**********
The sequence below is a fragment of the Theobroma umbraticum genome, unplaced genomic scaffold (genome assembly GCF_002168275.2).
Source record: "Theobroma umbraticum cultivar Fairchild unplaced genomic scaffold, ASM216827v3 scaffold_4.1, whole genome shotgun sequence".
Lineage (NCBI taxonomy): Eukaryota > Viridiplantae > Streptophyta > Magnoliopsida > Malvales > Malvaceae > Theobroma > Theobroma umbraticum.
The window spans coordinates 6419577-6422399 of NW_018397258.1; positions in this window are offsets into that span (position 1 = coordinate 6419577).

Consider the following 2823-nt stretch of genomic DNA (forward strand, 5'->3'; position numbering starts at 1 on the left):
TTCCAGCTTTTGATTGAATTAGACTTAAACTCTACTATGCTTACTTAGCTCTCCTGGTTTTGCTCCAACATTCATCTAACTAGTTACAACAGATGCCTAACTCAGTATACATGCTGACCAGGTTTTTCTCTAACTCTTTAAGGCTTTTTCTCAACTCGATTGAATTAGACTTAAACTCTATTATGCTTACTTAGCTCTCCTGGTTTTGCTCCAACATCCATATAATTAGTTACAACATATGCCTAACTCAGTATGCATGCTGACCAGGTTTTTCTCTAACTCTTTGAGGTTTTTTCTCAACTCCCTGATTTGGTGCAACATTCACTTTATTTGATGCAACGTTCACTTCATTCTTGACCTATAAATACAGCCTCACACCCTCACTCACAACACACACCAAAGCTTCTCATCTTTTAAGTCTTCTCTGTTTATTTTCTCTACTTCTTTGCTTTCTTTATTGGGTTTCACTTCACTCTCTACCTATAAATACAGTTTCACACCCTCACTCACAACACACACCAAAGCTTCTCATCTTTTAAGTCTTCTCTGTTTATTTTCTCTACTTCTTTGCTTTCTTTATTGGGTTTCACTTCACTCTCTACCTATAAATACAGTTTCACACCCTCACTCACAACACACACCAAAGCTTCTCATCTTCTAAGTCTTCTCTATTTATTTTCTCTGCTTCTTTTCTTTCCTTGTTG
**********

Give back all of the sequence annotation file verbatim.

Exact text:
The sequence below is a fragment of the Theobroma umbraticum genome, unplaced genomic scaffold (genome assembly GCF_002168275.2).
Source record: "Theobroma umbraticum cultivar Fairchild unplaced genomic scaffold, ASM216827v3 scaffold_4.1, whole genome shotgun sequence".
Lineage (NCBI taxonomy): Eukaryota > Viridiplantae > Streptophyta > Magnoliopsida > Malvales > Malvaceae > Theobroma > Theobroma umbraticum.
The window spans coordinates 6419577-6422399 of NW_018397258.1; positions in this window are offsets into that span (position 1 = coordinate 6419577).

Consider the following 2823-nt stretch of genomic DNA (forward strand, 5'->3'; position numbering starts at 1 on the left):
TTCCAGCTTTTGATTGAATTAGACTTAAACTCTACTATGCTTACTTAGCTCTCCTGGTTTTGCTCCAACATTCATCTAACTAGTTACAACAGATGCCTAACTCAGTATACATGCTGACCAGGTTTTTCTCTAACTCTTTAAGGCTTTTTCTCAACTCGATTGAATTAGACTTAAACTCTATTATGCTTACTTAGCTCTCCTGGTTTTGCTCCAACATCCATATAATTAGTTACAACATATGCCTAACTCAGTATGCATGCTGACCAGGTTTTTCTCTAACTCTTTGAGGTTTTTTCTCAACTCCCTGATTTGGTGCAACATTCACTTTATTTGATGCAACGTTCACTTCATTCTTGACCTATAAATACAGCCTCACACCCTCACTCACAACACACACCAAAGCTTCTCATCTTTTAAGTCTTCTCTGTTTATTTTCTCTACTTCTTTGCTTTCTTTATTGGGTTTCACTTCACTCTCTACCTATAAATACAGTTTCACACCCTCACTCACAACACACACCAAAGCTTCTCATCTTTTAAGTCTTCTCTGTTTATTTTCTCTACTTCTTTGCTTTCTTTATTGGGTTTCACTTCACTCTCTACCTATAAATACAGTTTCACACCCTCACTCACAACACACACCAAAGCTTCTCATCTTCTAAGTCTTCTCTATTTATTTTCTCTGCTTCTTTTCTTTCCTTGTTG